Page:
This review describes the knee meniscus and its diverse cell populations. Situated between the femur and tibia, the meniscus acts to transmit loads within the knee while maintaining joint stability. Not only does this tissue display complex geometry and anatomy, its cellular profile ranges from fibroblast-like to chondrocyte-like. When the tissue first begins to develop in the body, its cells are similar in shape and morphology, but as it matures, these cells take on distinct characteristics. The spindle-shaped cells of the outer meniscus are well-suited to maintaining a fibrous extracellular matrix rich in collagen type I. The round, inner meniscus cells produce both collagen types I and II, and glycosaminoglycans, giving rise to a hyaline-like inner portion of the tissue. Cells intermediately located display characteristics of both cell types. Fibrochondrocytes are also known to be highly dependent on mechanical stimulation to maintain healthy tissue, and display regional variation in response to different biomolecular cues. Investigating this cell population under a variety of conditions can lead to a better understanding of the pathophysiology and regenerative processes of the meniscus.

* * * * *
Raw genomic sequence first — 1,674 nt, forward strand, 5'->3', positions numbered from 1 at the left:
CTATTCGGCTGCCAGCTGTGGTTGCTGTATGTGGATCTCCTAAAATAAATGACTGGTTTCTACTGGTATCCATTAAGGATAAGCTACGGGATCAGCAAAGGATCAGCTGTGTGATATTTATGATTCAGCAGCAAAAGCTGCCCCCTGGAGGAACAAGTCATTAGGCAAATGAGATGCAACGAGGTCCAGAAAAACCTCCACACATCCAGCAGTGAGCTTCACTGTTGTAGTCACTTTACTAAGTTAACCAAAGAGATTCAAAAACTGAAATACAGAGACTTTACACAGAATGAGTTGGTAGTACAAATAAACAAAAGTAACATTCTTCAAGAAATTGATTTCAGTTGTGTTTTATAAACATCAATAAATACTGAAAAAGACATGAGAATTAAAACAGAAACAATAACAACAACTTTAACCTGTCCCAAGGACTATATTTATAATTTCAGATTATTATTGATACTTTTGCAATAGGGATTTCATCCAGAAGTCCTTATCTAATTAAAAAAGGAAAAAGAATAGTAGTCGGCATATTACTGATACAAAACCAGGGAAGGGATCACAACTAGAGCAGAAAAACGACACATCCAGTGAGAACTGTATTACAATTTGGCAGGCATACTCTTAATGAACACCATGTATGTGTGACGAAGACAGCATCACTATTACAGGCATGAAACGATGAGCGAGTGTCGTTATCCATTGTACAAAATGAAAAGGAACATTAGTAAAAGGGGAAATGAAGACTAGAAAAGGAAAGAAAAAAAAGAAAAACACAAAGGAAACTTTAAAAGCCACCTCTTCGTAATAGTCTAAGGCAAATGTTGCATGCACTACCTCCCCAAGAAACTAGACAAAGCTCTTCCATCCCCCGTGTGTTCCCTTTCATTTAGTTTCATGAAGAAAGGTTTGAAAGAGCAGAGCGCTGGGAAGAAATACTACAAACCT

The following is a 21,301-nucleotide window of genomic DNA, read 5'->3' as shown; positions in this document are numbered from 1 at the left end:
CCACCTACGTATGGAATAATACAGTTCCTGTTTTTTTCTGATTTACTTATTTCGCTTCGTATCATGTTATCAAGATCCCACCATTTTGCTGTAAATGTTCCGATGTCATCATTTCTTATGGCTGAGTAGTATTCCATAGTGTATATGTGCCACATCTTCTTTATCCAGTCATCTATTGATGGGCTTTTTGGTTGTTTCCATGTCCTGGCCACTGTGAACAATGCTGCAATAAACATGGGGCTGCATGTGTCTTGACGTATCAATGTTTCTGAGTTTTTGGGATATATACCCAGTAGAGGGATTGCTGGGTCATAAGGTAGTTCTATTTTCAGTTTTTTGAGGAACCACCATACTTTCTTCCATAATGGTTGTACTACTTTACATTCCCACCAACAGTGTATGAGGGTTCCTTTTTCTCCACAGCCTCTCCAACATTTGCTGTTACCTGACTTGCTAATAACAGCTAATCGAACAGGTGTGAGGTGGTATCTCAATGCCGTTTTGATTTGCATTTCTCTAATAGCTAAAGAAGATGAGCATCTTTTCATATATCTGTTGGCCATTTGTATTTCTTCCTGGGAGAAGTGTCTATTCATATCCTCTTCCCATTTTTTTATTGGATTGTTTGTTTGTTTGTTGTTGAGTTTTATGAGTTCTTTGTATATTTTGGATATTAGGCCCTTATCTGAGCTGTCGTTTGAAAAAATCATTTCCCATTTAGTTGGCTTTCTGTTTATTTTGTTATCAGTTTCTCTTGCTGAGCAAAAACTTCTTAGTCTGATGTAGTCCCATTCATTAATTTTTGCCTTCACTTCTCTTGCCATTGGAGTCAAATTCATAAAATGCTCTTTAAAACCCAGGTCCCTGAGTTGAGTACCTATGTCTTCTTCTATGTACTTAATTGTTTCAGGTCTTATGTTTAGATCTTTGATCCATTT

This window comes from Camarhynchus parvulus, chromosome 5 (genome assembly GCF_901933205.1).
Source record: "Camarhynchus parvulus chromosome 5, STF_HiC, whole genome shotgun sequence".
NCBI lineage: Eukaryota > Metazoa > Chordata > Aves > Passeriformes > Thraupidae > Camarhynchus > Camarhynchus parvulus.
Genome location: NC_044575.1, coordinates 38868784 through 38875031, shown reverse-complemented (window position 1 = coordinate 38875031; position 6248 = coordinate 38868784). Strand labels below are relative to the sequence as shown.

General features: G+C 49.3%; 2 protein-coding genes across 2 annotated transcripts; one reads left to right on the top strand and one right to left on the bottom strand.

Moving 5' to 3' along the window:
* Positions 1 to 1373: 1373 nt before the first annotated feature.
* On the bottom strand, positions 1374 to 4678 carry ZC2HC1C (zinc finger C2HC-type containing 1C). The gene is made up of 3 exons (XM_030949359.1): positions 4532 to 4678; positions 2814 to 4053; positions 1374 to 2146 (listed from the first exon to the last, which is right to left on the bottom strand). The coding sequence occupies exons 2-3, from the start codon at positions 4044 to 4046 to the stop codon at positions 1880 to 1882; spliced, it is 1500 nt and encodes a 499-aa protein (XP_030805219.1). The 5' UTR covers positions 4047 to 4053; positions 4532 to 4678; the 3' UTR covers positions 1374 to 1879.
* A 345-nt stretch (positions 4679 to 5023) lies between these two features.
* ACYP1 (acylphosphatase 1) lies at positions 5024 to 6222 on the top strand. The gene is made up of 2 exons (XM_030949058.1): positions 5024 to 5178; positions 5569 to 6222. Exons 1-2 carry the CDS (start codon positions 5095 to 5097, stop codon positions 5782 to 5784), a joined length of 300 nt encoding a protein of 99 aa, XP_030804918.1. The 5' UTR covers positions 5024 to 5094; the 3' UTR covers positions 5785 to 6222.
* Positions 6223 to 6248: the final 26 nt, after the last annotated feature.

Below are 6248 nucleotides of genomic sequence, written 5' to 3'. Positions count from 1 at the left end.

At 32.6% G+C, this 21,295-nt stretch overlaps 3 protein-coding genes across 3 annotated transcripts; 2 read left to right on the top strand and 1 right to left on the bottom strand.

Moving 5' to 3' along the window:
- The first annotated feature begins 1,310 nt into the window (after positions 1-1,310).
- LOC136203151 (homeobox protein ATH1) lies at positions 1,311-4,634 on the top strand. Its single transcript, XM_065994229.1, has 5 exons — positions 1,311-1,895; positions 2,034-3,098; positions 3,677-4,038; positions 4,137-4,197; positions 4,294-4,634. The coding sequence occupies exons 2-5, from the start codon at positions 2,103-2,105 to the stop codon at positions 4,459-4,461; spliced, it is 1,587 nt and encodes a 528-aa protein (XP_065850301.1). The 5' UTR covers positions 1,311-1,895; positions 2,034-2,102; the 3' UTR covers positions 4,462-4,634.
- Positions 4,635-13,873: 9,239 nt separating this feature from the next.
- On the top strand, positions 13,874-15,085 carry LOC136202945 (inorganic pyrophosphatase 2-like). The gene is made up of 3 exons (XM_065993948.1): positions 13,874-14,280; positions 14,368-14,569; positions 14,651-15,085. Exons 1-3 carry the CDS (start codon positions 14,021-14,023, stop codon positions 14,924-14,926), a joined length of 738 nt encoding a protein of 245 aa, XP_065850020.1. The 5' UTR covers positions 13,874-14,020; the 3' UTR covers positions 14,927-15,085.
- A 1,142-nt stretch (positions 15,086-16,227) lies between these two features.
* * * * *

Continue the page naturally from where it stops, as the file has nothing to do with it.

- Gene expression
- Growth factors
ASJC Scopus subject areas
- Biochemistry, Genetics and Molecular Biology(all)
- Modeling and Simulation